Damned if you do, damned if you don’t…

In Agricultural, farming, getting started on September 20, 2012 at 9:17 am

My return to university looms large. This weekend I move back to Leicester, back to the city centre and away from all the open space, peace and quiet, fresh air and Farms. I’m excited to return to study and enjoy my final year, even if it is of no real use to what I want to do. I need to find a Farm around the city that will let me volunteer for them, any suggestions are most welcome.

The Badger Cull seems to have literally hit the fan this week, all I read on twitter is of arguments between Farmers and animal rights activists. I don’t believe culling is ideal, but it seems that something must be done soon. I read online that the RSPCA have called for a boycott of all dairy products from farms that support/allow the cull to go ahead on their land. They argue that Farmers should be made to feel the ‘Commercial consequences’ of allowing Badgers to be shot on their land. The RSPCA doesn’t seem to realise that if these Farmers submit to the RSPCA’s boycott then they will inevitably feel the ‘Commercial consequences’ when their entire herd has to be culled because they all contracted bTB from pasture contaminated with Badger urine. I hope the powers that be make the correct decision that benefits Farmers and Badgers alike. The country side is all ours to share, regardless of species.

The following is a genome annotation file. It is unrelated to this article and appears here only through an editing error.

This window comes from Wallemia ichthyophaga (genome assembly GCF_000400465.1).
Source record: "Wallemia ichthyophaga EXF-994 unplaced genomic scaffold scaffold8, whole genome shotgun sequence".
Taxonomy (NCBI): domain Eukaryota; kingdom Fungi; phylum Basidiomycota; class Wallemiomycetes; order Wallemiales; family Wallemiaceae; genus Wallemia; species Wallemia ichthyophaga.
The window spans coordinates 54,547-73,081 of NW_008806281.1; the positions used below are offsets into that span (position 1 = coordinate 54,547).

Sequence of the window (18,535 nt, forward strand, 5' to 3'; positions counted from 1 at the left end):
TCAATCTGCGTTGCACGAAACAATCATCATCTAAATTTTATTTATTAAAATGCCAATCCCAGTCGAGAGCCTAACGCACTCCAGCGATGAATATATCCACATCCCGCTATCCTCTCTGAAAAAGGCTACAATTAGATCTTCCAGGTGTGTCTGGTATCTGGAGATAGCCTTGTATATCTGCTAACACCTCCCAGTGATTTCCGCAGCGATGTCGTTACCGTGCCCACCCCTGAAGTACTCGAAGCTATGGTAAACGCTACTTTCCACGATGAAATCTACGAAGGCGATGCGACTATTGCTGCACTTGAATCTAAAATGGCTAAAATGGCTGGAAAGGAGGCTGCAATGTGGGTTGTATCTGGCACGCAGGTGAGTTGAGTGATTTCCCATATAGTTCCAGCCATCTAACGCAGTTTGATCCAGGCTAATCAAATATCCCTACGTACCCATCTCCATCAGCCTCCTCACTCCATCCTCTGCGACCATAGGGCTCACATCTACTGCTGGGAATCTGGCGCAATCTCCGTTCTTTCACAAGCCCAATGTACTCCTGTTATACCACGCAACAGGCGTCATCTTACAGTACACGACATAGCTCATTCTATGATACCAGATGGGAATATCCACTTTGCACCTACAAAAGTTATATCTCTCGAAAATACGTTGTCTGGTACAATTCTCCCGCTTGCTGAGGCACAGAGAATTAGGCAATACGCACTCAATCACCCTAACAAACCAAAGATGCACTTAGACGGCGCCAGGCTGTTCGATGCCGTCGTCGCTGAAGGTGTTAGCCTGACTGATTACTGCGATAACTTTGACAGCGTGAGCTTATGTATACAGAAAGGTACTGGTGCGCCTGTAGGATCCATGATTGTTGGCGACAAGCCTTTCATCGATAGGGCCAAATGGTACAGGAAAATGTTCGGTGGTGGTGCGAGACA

If anything is worth all Brian May’s hard work it is the honey bee, without which all arable production would suffer. I propose a hug-a-bee day, I propose urban hives on top of high rise apartment and office buildings, I propose it be made compulsory for all tenant Farmers renting from local council to keep honey bees in some number. They are invaluable and must be nursed back from the brink of extinction.

As a topic of relevance; getting young people into farming has become a hot topic. Cumbrian MP Tim Farron has called for more help for new entrants from the Government and from DEFRA. The man is a saint. 60 000 new entrants must be found within ten years, it is good to see that people are making it a priority.

One thing I admit I haven’t considered about becoming a Farmer is how dangerous it is. According to Government statistics it is the most dangerous workplace environment. This becomes more than a statistic when you read of the tragedies that strike all over the world. ‘Young Rugby player & Farmer killed in horrific silage accident ‘. One lung full of the noxious gasses produced in slurry towers is enough to render a person immediately unconscious and can even result in asphyxiation and death, an awful way to go. Thoughts go out to their family, theirs and the many other people killed in accidents with machinery and animals. This does nothing to deter me from my dream though; the rewards of farming far outweigh the risks. My drive is as strong as ever.

  1. Not a silage tower, a slurry tower – different things, silage towers are v old school in GB & not really in use. have a look at for more details about the incident. 10/10 for trying tho – need more folk interested in farming

  2. Hi Joshua, just found your blog through James Whithers, very interesting, and in a sense very reminiscent of my own experience. I’m a 45 year old hill sheep and cattle farmer, born in the city, and struggled to get a start in farming. I’d be very interested in having a chat with you sometime. If you want to talk to me please call 07809220336, and I will phone you right back( save your student pennies) . If not, no worries, I’ll continue to enjoy your blog,

    Jim Fairlie

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